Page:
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It’s a new world for Australia’s workforce as cannabis medications are being increasingly prescribed for a number of different indications, and replacing a lot of other drugs like benzodiazepines and opioids.

There are a lot of unknowns when it comes to drug testing, impairment and what that means while working or driving. The current system, unfortunately, puts a lot of uneducated patients at risk for heavy fines, losing their license, job or having to defend themselves in court for their medical use of cannabis products.

The Therapeutic Goods Administration (TGA) and State Health Departments require physicians to consent their patients to not drive or perform safety sensitive tasks while they are taking medicines containing THC (delta-9 tetrahydrocannbidiol) – but what about CBD (Cannabidiol)? And is it safe to drive or work while taking THC or CBD medications?

First, let’s look at THC, the cannabinoid that can cause impairment.

A study was done by The Lambert Institute here in Australia, which was published in the journal of Journal of Psychopharmacology, found the THC-dominant and THC/CBD equivalent cannabis medications ingested by trial participants led to greater lane-weaving and leaving large gaps in between other cars.

And this one from Canada, where people using a driving simulator in the THC group showed signs of impairment, centering the car poorly in its lane and driving inappropriately slowly.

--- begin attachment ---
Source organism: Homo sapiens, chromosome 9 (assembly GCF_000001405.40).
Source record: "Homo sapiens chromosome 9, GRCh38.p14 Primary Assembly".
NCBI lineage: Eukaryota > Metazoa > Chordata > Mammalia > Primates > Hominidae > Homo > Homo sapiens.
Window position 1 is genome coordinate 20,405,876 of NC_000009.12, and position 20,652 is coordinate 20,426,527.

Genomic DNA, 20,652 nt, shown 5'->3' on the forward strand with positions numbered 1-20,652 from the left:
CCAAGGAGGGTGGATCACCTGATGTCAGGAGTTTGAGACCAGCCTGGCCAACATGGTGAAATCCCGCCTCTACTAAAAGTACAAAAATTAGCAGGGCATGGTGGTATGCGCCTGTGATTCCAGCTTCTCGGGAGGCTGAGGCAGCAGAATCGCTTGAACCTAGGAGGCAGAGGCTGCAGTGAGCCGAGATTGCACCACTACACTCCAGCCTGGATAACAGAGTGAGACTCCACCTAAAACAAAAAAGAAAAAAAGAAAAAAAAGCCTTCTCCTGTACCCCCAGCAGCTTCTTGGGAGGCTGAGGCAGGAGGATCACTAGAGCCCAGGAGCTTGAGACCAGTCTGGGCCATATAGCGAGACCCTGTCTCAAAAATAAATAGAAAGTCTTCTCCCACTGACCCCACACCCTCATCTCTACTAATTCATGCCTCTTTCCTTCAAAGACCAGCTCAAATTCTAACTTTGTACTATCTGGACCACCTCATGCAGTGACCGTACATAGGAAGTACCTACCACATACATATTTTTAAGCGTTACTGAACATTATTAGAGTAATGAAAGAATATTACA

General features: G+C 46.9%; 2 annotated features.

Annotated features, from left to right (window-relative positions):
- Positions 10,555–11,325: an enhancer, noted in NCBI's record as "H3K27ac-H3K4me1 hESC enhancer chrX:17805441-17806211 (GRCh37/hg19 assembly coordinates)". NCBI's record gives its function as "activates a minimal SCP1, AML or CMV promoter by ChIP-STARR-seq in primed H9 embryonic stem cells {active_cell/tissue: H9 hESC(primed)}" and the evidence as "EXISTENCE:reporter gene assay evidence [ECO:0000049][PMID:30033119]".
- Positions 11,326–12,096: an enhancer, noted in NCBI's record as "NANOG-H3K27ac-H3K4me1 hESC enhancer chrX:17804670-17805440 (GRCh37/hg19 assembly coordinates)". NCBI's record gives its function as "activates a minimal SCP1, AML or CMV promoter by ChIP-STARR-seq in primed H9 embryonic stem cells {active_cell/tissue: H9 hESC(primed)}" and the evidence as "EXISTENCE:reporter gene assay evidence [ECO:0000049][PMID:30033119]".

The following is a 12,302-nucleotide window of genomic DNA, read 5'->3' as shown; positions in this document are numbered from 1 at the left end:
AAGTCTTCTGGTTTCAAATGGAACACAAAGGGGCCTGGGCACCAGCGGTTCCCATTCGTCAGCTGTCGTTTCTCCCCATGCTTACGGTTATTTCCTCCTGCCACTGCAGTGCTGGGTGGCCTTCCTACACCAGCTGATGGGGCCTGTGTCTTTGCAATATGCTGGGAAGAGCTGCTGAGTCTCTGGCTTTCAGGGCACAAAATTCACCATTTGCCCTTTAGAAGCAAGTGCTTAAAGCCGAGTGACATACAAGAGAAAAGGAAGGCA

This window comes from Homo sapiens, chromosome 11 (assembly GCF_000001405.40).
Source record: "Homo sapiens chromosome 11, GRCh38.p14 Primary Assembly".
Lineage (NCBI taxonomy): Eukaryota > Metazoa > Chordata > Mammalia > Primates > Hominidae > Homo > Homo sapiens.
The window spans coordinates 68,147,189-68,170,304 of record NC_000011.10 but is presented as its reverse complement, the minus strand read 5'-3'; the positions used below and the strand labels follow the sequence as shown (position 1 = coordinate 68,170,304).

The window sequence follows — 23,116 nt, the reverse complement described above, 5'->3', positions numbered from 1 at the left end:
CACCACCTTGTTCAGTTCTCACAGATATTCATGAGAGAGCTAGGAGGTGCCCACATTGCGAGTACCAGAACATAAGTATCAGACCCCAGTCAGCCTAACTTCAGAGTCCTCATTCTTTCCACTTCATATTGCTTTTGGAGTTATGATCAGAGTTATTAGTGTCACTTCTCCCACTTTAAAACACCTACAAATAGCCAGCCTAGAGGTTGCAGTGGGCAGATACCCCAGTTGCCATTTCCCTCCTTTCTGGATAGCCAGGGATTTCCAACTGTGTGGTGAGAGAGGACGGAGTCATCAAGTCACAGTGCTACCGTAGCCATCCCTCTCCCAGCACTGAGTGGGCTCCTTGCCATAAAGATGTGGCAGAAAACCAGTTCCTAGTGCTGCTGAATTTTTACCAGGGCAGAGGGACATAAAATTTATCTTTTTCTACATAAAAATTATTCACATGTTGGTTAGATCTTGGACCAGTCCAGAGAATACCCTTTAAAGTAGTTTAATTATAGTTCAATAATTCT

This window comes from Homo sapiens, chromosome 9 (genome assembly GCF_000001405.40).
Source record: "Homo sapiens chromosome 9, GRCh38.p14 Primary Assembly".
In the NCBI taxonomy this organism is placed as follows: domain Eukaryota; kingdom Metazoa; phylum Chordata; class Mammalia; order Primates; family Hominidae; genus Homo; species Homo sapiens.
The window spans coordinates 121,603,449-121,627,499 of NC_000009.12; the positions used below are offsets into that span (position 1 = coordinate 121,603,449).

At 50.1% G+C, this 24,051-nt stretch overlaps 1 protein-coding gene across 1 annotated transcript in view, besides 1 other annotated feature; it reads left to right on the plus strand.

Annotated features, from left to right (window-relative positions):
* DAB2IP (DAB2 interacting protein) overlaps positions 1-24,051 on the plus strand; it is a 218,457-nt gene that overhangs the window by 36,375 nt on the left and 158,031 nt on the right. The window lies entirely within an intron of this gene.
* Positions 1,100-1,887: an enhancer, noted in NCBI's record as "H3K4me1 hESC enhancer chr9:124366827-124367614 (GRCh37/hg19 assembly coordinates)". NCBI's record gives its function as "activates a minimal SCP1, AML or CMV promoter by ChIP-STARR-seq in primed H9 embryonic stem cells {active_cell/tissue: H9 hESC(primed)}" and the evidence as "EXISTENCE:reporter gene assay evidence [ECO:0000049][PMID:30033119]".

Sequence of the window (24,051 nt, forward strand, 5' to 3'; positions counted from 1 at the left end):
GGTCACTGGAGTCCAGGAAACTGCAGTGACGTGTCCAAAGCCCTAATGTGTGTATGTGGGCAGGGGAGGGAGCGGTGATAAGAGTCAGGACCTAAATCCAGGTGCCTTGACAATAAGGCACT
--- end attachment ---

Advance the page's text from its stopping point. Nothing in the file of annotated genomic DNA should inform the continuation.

However, after 24 and 48 hours of smoking different levels of cannabis, the THC group in the Canadian study showed no signs of impairment, though they still tested positive for THC.

In Australia, it’s illegal to drive with any amount of THC in your system – that means that the roadside tests which are used (saliva swabs, blood, and urine tests) are not testing for impairment, but simply the presence of THC.

Our patients ask us all the time – what if I take a THC medication at nighttime, and drive or work the next day? Will THC show up in a drug test?

Although the current saliva test used by Australian police is a very imperfect one for detecting THC (read another study by the Lambert Institute published in the journal Drug Testing and Analysis) it’s still possible, and technically, you’re breaking the law.

The Study showed false negative rates were 9 percent and 16 percent for the two devices used in but they also sometimes gave a positive result when saliva THC concentrations were very low or negligible (false positive rate of 5 percent and 10 percent).